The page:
Skip to main content

A port in a storm? This staffroom will sink us

Schools are miraculous when you think about it. All those people coexisting and learning and teaching in the same place. It's inevitable that there will be conflict from time to time. But in my department, that conflict happens every single day.

Some context: I teach in what is referred to as a "challenging school" in London. We have high staff turnover, low morale and a cohort of kids who like to "challenge" their teachers constantly. It is stressful. But rather than a port in the storm, our department office is a tsunami of additional drama. In fact, an hour with 30 rowdy 14-year-olds is hugely preferable to 20 minutes in the awkward cave that passes for our "staff base".

People stop talking when you walk in because they have just been gossiping about you, as I know from having been there when someone else walks in. The printer is in there, sadly, or I'd hide out in my classroom permanently. The same printer is called into service as a weapon: the room is decorated with diktats such as "Do your washing up!", "Collect your printing!" or "Sign up to the department dinner!" (God, no.)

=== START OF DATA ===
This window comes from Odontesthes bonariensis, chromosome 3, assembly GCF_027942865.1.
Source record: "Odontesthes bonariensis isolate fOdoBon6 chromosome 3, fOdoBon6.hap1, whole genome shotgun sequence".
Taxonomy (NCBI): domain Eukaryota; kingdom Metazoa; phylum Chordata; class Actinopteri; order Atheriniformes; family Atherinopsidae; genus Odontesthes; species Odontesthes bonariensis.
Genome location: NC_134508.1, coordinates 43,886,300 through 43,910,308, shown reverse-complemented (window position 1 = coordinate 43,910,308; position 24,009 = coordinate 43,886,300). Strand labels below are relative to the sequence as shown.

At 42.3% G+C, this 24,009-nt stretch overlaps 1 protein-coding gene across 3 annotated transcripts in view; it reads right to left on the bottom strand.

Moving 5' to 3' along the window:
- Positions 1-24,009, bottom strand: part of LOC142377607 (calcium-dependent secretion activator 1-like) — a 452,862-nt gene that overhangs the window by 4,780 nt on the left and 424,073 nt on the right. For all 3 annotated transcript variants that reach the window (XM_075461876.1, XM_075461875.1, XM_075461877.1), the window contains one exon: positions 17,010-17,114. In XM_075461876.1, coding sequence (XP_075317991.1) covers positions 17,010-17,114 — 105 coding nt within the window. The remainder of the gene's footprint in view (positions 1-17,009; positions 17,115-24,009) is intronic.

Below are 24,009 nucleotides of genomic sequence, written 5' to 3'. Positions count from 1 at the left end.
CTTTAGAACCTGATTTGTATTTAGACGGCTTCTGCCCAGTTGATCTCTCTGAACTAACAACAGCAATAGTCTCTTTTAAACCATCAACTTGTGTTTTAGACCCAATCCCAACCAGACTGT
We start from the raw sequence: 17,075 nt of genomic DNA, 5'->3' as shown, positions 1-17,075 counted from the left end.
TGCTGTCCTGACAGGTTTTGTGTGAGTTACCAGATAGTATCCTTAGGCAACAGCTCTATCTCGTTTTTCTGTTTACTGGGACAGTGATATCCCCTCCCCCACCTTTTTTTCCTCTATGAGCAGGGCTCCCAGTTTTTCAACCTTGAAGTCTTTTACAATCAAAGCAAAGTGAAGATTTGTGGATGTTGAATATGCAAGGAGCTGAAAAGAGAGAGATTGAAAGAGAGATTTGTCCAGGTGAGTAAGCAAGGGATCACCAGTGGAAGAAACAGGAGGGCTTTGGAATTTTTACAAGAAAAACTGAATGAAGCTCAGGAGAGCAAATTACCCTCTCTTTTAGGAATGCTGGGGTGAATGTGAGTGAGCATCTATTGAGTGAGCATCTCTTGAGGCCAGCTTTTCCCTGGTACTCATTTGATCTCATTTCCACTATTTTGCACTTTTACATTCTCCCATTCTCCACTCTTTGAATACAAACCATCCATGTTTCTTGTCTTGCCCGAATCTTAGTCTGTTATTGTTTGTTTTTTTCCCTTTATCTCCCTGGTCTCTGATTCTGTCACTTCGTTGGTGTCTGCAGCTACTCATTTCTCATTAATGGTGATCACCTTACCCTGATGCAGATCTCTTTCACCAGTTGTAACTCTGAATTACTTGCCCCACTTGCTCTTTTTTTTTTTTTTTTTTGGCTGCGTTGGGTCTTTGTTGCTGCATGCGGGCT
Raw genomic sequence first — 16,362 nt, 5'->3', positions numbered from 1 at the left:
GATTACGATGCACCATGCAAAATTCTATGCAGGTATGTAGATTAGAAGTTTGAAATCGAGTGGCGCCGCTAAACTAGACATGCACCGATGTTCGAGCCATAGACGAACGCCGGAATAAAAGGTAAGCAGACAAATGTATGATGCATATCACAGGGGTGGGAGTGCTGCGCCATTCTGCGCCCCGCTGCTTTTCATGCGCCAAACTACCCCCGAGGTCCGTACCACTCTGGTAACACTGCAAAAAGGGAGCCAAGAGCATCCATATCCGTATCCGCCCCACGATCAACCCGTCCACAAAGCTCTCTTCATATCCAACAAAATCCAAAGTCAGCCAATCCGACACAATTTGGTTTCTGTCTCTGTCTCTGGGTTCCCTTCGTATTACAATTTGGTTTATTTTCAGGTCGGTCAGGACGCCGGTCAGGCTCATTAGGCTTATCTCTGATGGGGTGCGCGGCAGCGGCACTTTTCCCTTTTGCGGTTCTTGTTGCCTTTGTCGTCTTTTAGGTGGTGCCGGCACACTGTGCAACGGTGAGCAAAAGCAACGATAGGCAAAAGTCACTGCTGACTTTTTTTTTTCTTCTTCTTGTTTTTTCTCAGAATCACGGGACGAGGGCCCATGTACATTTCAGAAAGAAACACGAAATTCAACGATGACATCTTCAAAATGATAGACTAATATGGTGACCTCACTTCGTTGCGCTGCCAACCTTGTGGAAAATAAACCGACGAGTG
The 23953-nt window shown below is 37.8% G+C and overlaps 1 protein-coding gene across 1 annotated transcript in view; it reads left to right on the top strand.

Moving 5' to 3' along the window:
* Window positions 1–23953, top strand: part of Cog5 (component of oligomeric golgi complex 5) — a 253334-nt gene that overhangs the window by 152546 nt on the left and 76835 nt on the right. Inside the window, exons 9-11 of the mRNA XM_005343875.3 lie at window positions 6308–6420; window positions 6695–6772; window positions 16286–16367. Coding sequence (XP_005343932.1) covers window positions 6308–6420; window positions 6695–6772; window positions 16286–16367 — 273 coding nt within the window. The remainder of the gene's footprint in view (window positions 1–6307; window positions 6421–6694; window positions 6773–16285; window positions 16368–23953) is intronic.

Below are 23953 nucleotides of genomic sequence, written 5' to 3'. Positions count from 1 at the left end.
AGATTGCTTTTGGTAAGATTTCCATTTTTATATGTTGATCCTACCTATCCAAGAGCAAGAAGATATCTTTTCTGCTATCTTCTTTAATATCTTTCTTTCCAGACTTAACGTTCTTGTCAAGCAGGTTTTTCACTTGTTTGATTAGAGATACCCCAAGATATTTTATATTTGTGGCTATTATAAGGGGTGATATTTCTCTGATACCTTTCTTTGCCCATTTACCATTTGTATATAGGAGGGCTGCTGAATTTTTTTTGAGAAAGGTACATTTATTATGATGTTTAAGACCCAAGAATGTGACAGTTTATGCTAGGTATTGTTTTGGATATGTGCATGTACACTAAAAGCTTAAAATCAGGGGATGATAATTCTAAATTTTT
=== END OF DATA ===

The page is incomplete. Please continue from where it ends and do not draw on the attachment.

The only time we are all together - I will never go to a department dinner - is in our frustrating twice-weekly meetings. We argue about behaviour, with half the room implying that the other half doesn't know how to control a class. We argue about the best way to teach similes; so-and-so has taught it her way for 15 years and is convinced that everyone else should follow suit. We once had a 20-minute row about whose turn it was to organise the cupboard. It's a bit like a group therapy session (we are all suffering from the same problem) but there's no kindly psychologist to mediate - just an angry head of department.

It really does keep me awake at night. I stare at the ceiling, retreading our uneasy exchanges or mentally rewriting the cover letter I will send to countless schools in the hope of escape. But it's not all bad - at least it makes my 14-year-olds bearable.

The writer is a teacher in London, England

Tell us what keeps you awake at night


Log in or register for FREE to continue reading.

It only takes a moment and you'll get access to more news, plus courses, jobs and teaching resources tailored to you